Early River Valley Civilizations in Afro-Eurasia

Instructor: Christopher Muscato

Chris has a master's degree in history and teaches at the University of Northern Colorado.

Some of the first civilizations in the world tend to have one major feature in common. In this lesson, we'll look at the first civilizations of Afro-Eurasia and examine the similarities and differences in their origins.

Early River Valley Civilizations

I love rivers. They're so peaceful. Ancient people seemed to have loved rivers too, and while I'm sure they enjoyed the tranquility of a softly-babbling brook as much as I do, they probably had other reasons to appreciate rivers as well; for example, the fact that rivers sustained their very existence. Across the world, many of the first societies to give up a nomadic hunter-gatherer existence and form sedentary, non-mobile, communities did so around major river systems. It makes sense; rivers provide natural defense, an abundance of high-protein foods like fish, a constant supply of fresh water, and tend to be accompanied by soil that is soft and fertile enough to sustain agriculture. We call these first sedentary societies the early river valley civilizations. Generally, this term is applied only to those civilizations which developed highly complex political/social systems within a major river valley and developed agriculture and writing independently, without it being brought in by another culture. In the Eastern Hemisphere, there are four major early river valley civilizations, societies who could appreciate more than anyone in history the importance of a good river.

Mesopotamian Civilizations

The oldest of the traditional early river valley civilizations is Mesopotamia, and the rivers that allowed for its development were the Tigris and Euphrates. Never heard of Mesopotamia? Don't feel bad; most people today know it as roughly Iraq, Syria, and Kuwait. The Tigris and Euphrates Rivers are large, fresh water systems that people were able to use to begin domesticating plants. Small settlements appeared, but around 3500 BCE those settlements grew into what is considered to be the oldest true civilization in history. The various cities of Mesopotamia, which each operated as independent kingdoms, developed complex systems of trade with each other, had sophisticated religions, and even developed the world's first true system of writing, called cuneiform. These cities often worked together for mutual benefit, achieving things like developing irrigation to bring water from the rivers into the drier deserts surrounding them, making previously desolate areas farmable. The Mesopotamian societies thrived until around 539 BCE, when the region was conquered by another empire, but the precedents they set changed human history.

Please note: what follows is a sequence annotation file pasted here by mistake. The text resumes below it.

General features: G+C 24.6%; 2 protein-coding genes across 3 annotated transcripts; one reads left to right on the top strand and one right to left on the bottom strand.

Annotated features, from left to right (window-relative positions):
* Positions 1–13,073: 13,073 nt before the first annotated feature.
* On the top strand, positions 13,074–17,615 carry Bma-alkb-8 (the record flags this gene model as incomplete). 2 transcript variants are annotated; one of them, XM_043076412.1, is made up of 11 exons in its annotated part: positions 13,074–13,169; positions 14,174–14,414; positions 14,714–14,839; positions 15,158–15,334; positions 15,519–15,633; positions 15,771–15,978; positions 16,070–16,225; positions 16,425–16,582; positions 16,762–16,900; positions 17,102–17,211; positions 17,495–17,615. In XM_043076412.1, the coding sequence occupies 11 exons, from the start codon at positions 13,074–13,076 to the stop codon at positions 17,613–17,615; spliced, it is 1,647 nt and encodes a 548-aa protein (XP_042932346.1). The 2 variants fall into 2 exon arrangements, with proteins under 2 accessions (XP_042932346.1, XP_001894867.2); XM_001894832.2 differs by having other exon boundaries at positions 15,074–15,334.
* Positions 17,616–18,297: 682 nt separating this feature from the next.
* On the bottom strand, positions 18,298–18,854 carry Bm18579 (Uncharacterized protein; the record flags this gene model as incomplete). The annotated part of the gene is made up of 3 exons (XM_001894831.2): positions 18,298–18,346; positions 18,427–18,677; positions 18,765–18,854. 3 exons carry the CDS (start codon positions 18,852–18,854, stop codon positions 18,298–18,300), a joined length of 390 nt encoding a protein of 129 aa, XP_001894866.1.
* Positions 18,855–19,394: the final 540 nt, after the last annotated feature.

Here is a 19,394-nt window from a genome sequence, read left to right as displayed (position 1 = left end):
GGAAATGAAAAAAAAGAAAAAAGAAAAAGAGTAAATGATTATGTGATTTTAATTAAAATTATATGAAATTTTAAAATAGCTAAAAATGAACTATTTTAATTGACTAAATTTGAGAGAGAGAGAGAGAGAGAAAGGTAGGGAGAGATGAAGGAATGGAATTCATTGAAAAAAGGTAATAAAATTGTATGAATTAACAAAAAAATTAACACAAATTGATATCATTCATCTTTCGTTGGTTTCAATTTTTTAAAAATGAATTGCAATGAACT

Mesopotamian societies developed the first true writing system, called cuneiform
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Egyptian Civilizations

The next of the traditional early river valley civilizations can be found just southwest of Mesopotamia. Egypt is the land focused around the Nile River, the longest fresh-water river in the world. Egyptians started developing agriculture along this river just barely after the Mesopotamians did, and the Nile is one of the best places in the world for farming. Every year, the Nile River flooded, inundating the soil and bringing in fresh nutrients. So, the land was very fertile and settled communities developed, which turned into kingdoms. Around 3000 BCE, the two major kingdoms that had recently formed Upper Egypt and Lower Egypt were united under a single king called a pharaoh. This is considered the true beginning of Egyptian civilization. The Egyptians also developed irrigation systems to bring water from the Nile into the deserts of Egypt, and developed systems of crop rotations to keep the soil from being overused. Egypt remained one of the dominant powers in the world for nearly 3,000 years and even under Greek and Roman dominance remained a major cultural and economic center.

Harappan Civilizations

As Mesopotamia and Egypt were developing major civilizations based around fertile river valleys, someone across the Indian Ocean got the same idea. Based around the Indus River, today in Pakistan, several independent cities were founded, which we call the Harappan civilization after the largest city, Harappa. Harappan civilization is largely a mystery to us. Just like the Mesopotamians and Egyptians, the Harappans created a system of writing. Unfortunately, we can't read it. Without being able to read their records, most of what we know about Harappan society is based on archeological remains, predominantly their impressive ruins. Harappan cities were massive, with well-developed agriculture and trade, but there are some things that seem unusual. So far, we haven't found any monumental burial sites, which is common in early societies with kings. Just think of the pyramids in Egypt. There's also very little evidence of warfare or even an imperial military, again things that are expected in most early civilizations. Were the Harappans a peaceful society that believed in equality and democracy? Or, are the records of kings and armies all stored in writing, waiting for us to decipher it? We don't know, but we can tell that the various cities of the Indus River Valley were one of a kind.

The Harappans left behind many fascinating artifacts, but we still are unable to read their writings
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